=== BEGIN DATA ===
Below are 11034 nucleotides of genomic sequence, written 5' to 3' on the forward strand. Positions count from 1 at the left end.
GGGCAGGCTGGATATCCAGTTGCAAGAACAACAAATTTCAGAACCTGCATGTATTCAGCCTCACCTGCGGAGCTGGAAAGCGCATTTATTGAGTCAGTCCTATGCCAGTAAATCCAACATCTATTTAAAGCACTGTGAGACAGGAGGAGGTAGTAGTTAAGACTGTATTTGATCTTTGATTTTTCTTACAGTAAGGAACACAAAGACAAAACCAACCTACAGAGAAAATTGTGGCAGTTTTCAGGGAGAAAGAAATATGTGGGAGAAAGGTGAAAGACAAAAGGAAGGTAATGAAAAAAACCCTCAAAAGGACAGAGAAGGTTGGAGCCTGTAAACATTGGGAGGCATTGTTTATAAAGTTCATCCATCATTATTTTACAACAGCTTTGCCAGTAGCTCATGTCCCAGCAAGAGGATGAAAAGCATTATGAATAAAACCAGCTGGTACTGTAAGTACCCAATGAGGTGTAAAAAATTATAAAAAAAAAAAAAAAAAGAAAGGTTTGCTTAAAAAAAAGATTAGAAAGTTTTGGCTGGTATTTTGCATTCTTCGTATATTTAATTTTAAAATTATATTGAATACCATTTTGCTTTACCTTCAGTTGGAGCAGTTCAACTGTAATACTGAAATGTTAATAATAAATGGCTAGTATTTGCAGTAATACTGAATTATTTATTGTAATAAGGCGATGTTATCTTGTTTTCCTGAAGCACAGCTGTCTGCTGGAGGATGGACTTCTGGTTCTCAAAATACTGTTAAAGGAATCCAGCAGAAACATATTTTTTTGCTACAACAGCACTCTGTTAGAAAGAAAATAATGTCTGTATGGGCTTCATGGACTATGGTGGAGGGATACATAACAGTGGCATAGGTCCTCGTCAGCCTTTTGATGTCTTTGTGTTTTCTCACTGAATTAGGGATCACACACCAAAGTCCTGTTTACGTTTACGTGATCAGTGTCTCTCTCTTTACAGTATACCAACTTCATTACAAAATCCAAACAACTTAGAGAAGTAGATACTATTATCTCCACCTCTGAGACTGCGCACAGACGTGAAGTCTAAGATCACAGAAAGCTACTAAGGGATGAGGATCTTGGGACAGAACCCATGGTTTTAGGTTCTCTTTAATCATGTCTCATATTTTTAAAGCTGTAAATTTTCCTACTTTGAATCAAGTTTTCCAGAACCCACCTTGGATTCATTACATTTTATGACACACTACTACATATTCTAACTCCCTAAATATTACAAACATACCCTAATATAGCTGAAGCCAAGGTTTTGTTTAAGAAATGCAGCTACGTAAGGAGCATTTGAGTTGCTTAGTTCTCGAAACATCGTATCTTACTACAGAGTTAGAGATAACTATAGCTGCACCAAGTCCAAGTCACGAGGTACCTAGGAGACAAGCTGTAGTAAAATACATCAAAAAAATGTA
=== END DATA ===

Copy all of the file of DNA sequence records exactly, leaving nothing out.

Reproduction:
Below are 11034 nucleotides of genomic sequence, written 5' to 3' on the forward strand. Positions count from 1 at the left end.
GGGCAGGCTGGATATCCAGTTGCAAGAACAACAAATTTCAGAACCTGCATGTATTCAGCCTCACCTGCGGAGCTGGAAAGCGCATTTATTGAGTCAGTCCTATGCCAGTAAATCCAACATCTATTTAAAGCACTGTGAGACAGGAGGAGGTAGTAGTTAAGACTGTATTTGATCTTTGATTTTTCTTACAGTAAGGAACACAAAGACAAAACCAACCTACAGAGAAAATTGTGGCAGTTTTCAGGGAGAAAGAAATATGTGGGAGAAAGGTGAAAGACAAAAGGAAGGTAATGAAAAAAACCCTCAAAAGGACAGAGAAGGTTGGAGCCTGTAAACATTGGGAGGCATTGTTTATAAAGTTCATCCATCATTATTTTACAACAGCTTTGCCAGTAGCTCATGTCCCAGCAAGAGGATGAAAAGCATTATGAATAAAACCAGCTGGTACTGTAAGTACCCAATGAGGTGTAAAAAATTATAAAAAAAAAAAAAAAAAGAAAGGTTTGCTTAAAAAAAAGATTAGAAAGTTTTGGCTGGTATTTTGCATTCTTCGTATATTTAATTTTAAAATTATATTGAATACCATTTTGCTTTACCTTCAGTTGGAGCAGTTCAACTGTAATACTGAAATGTTAATAATAAATGGCTAGTATTTGCAGTAATACTGAATTATTTATTGTAATAAGGCGATGTTATCTTGTTTTCCTGAAGCACAGCTGTCTGCTGGAGGATGGACTTCTGGTTCTCAAAATACTGTTAAAGGAATCCAGCAGAAACATATTTTTTTGCTACAACAGCACTCTGTTAGAAAGAAAATAATGTCTGTATGGGCTTCATGGACTATGGTGGAGGGATACATAACAGTGGCATAGGTCCTCGTCAGCCTTTTGATGTCTTTGTGTTTTCTCACTGAATTAGGGATCACACACCAAAGTCCTGTTTACGTTTACGTGATCAGTGTCTCTCTCTTTACAGTATACCAACTTCATTACAAAATCCAAACAACTTAGAGAAGTAGATACTATTATCTCCACCTCTGAGACTGCGCACAGACGTGAAGTCTAAGATCACAGAAAGCTACTAAGGGATGAGGATCTTGGGACAGAACCCATGGTTTTAGGTTCTCTTTAATCATGTCTCATATTTTTAAAGCTGTAAATTTTCCTACTTTGAATCAAGTTTTCCAGAACCCACCTTGGATTCATTACATTTTATGACACACTACTACATATTCTAACTCCCTAAATATTACAAACATACCCTAATATAGCTGAAGCCAAGGTTTTGTTTAAGAAATGCAGCTACGTAAGGAGCATTTGAGTTGCTTAGTTCTCGAAACATCGTATCTTACTACAGAGTTAGAGATAACTATAGCTGCACCAAGTCCAAGTCACGAGGTACCTAGGAGACAAGCTGTAGTAAAATACATCAAAAAAATGTA